Fears that purge of senior officials could break SARS

2014-12-12 00:00

THE SA Revenue Service (SARS) is staggering under a widescale “purge” of senior officials by its new commissioner, Tom Moyane.

There are fears in senior government circles that SARS, one of the most stable state institutions since 1994, could “fall apart”.

Since his appointment by President Jacob Zuma in September, Moyane has targeted senior officials who built SARS into a world-class tax collection agency under Pravin Gordhan, who went on to become Finance minister. Gordhan led SARS from 1999 until 2009.

SARS was rocked in the past week by the resignation of chief operating officer Barry Hore and the suspension of deputy commissioner Ivan Pillay.

• While Hore’s departure has been presented as amicable, sister paper Beeld understands that all his technology and development projects were halted by Moyane soon after his appointment. Hore has been widely praised for the successful implementation of eFiling, and the modernisation of SARS’s tax systems.

• Doubt has been cast on Moyane’s reasons for suspending Pillay after it emerged yesterday that a report on the operations of SARS made no findings against Pillay.

• Beeld has reliably learnt that Moyane is considering suspending others who were part of Gordhan’s senior managment.

Three senior Treasury sources told Beeld that Moyane is “out of his depth” and does not understand the complexities of the tax service.

There are fears that the service could become a victim of a “power struggle to control a key state institution … First it was the police, then the National Prosecuting Authority, now SARS”, a senior state official said yesterday.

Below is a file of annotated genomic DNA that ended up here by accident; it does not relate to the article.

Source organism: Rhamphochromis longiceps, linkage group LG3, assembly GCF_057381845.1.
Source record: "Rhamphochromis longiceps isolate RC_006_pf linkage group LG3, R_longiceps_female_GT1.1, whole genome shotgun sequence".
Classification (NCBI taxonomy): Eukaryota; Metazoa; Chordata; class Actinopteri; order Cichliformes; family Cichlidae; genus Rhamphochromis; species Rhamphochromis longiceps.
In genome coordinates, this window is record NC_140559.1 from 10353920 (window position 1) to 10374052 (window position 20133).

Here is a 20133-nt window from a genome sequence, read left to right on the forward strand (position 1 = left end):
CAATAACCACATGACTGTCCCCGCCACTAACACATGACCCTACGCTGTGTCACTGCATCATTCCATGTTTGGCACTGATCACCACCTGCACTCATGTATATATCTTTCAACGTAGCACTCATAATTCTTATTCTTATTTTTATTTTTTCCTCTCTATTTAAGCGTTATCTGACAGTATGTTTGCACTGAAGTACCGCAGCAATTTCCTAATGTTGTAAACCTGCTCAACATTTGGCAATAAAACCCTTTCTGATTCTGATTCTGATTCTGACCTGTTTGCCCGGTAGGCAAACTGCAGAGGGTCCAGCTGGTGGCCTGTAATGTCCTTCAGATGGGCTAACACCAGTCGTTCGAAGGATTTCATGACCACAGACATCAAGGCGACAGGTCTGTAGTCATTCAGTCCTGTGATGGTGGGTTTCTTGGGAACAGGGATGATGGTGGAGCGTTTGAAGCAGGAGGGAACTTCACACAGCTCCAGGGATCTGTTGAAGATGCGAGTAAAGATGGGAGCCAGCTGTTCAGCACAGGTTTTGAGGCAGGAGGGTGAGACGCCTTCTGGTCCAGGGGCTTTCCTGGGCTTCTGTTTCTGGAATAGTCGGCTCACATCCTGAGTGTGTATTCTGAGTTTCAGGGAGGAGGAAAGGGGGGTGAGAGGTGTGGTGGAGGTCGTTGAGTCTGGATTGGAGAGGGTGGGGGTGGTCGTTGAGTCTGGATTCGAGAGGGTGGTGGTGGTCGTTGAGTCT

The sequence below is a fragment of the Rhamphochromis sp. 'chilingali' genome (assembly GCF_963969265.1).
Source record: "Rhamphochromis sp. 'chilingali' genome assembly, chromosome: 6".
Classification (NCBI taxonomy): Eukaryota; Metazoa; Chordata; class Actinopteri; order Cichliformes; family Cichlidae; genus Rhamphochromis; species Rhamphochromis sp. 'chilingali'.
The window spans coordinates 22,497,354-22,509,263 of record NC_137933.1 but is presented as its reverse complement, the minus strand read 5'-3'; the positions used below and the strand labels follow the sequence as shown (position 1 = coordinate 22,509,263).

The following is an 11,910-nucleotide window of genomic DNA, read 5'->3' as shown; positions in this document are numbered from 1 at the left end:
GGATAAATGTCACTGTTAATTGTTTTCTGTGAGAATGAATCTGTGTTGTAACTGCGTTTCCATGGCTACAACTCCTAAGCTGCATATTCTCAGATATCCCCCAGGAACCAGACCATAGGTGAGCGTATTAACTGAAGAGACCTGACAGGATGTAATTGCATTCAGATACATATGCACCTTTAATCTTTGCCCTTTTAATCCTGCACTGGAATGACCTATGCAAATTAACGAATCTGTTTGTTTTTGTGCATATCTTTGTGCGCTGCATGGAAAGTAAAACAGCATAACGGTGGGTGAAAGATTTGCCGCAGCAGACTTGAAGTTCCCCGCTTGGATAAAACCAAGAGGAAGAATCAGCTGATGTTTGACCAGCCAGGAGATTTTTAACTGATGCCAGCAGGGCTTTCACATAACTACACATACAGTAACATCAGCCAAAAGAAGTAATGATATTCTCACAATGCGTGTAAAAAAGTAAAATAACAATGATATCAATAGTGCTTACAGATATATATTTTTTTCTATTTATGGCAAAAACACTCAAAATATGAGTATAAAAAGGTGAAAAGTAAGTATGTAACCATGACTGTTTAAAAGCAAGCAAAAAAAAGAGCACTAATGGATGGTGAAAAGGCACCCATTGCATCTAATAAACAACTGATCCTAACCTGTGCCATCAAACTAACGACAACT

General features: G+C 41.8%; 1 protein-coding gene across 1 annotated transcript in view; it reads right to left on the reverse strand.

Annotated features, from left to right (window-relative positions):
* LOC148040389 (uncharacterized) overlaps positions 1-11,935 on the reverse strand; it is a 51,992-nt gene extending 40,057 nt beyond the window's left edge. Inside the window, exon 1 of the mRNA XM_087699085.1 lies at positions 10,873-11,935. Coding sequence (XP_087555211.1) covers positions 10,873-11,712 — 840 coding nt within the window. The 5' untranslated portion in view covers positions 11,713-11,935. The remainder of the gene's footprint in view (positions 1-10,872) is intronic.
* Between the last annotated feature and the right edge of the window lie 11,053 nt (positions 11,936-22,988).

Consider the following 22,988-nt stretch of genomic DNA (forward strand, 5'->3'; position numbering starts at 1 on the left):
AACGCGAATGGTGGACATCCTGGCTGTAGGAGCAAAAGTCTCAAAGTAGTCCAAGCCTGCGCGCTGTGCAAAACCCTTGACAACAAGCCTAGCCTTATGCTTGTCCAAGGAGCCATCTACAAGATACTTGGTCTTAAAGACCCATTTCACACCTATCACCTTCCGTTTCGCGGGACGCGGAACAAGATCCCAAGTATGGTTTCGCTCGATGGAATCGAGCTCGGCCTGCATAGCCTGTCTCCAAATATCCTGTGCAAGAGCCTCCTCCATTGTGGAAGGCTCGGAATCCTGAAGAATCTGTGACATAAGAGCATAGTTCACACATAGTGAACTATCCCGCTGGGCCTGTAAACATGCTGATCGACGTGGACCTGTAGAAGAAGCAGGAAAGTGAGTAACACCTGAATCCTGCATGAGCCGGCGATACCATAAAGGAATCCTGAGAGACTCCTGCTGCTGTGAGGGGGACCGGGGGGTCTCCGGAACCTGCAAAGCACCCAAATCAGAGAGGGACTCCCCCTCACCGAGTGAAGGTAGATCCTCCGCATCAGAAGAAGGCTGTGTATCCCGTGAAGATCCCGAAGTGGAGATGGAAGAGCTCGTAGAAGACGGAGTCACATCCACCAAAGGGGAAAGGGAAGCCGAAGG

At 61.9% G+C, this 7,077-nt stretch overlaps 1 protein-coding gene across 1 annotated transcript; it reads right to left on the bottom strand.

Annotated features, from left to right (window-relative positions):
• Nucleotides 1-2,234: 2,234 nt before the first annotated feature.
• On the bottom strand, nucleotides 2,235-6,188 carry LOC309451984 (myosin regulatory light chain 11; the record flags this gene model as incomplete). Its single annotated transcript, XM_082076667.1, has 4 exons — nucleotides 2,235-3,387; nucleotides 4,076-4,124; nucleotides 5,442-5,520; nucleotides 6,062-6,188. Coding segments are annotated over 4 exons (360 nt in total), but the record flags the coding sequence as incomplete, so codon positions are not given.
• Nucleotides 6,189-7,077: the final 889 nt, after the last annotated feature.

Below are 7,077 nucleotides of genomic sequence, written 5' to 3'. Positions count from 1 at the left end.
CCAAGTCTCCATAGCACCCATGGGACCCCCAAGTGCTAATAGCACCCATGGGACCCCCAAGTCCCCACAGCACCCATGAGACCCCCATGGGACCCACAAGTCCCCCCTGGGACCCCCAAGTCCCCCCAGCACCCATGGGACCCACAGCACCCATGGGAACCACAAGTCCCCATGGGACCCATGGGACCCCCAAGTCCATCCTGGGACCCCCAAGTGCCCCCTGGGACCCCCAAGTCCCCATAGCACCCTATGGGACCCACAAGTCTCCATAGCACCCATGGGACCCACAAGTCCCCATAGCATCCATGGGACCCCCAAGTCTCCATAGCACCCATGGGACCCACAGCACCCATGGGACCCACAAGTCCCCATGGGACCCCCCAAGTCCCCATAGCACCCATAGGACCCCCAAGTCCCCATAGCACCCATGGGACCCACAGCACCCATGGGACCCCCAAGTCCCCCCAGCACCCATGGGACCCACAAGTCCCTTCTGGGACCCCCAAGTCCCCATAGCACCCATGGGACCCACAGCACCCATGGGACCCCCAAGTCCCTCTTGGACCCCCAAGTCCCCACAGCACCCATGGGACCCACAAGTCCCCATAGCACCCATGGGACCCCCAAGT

The suspensions of Pillay, group head of strategic planning and risk Pete Richer, and CEO for investigations ­Johann van Loggerenberg are closely connected to the activities of the National Research Group (NRG), an investigations unit of SARS.

The NRG’s probes led to successful actions against drug syndicates, ­Zimbabwean businessman Billy ­Rautenbach, Glenn Agliotti’s drugs network, abalone syndicates and the multi-millionaire Dave King.

As acting commissioner, Pillay appointed advocate Muzi Sikhakhane to probe the activities of the NRG after reports in the Sunday Times.

Moyane suspended Van Loggerenberg last month and announced on ­Friday that he was placing Pillay and Richer on suspension on the strength of the Sikhakhane report.

His reasons were cast into doubt ­yesterday when Imraan Mohamed, the Sikhakhane panel’s attorney, told ­Eyewitness News that “no findings were made against any third party”.

“There were thus no findings against Pillay or Richer.”

On Friday, Moyane said Pillay and Richer were being suspended because they were “implicated by the panel’s report”.

Sikhakhane’s report is still confidential, but apparently found that SARS was not authorised to run an investigations unit that collected intelligence.

A former senior Treasury official told Beeld that finding made no sense.

“If one is meant to combat illegal activities, you need intelligence.”

Beeld is in possession of a letter signed in 2007 by Gordhan and Trevor Manuel, at the time minister of Finance, establishing an intelligence unit within SARS.

The unit was at first placed with the National Intelligence Agency (NIA), but was moved into SARS after the NIA’s mandate was altered.

Supporters of Pillay and Van ­Loggerenberg say it is “absurd” that they are being punished for running an effective and well supervised crime combating entity.

Reacting to Mohamed’s comments, SARS said Sikhakhane’s report formed the “primary basis for the suspensions, together with other things”.

The suspensions took place so proper investigation can be conducted without any possible interference, it said.

In August, City Press revealed the ­existence of a shadowy unit within the State Security Agency that was apparently aimed at “removing the leadership of SARS”.

It was reported that it concerned the investigation by both the SSA and SARS of tobacco smuggling.

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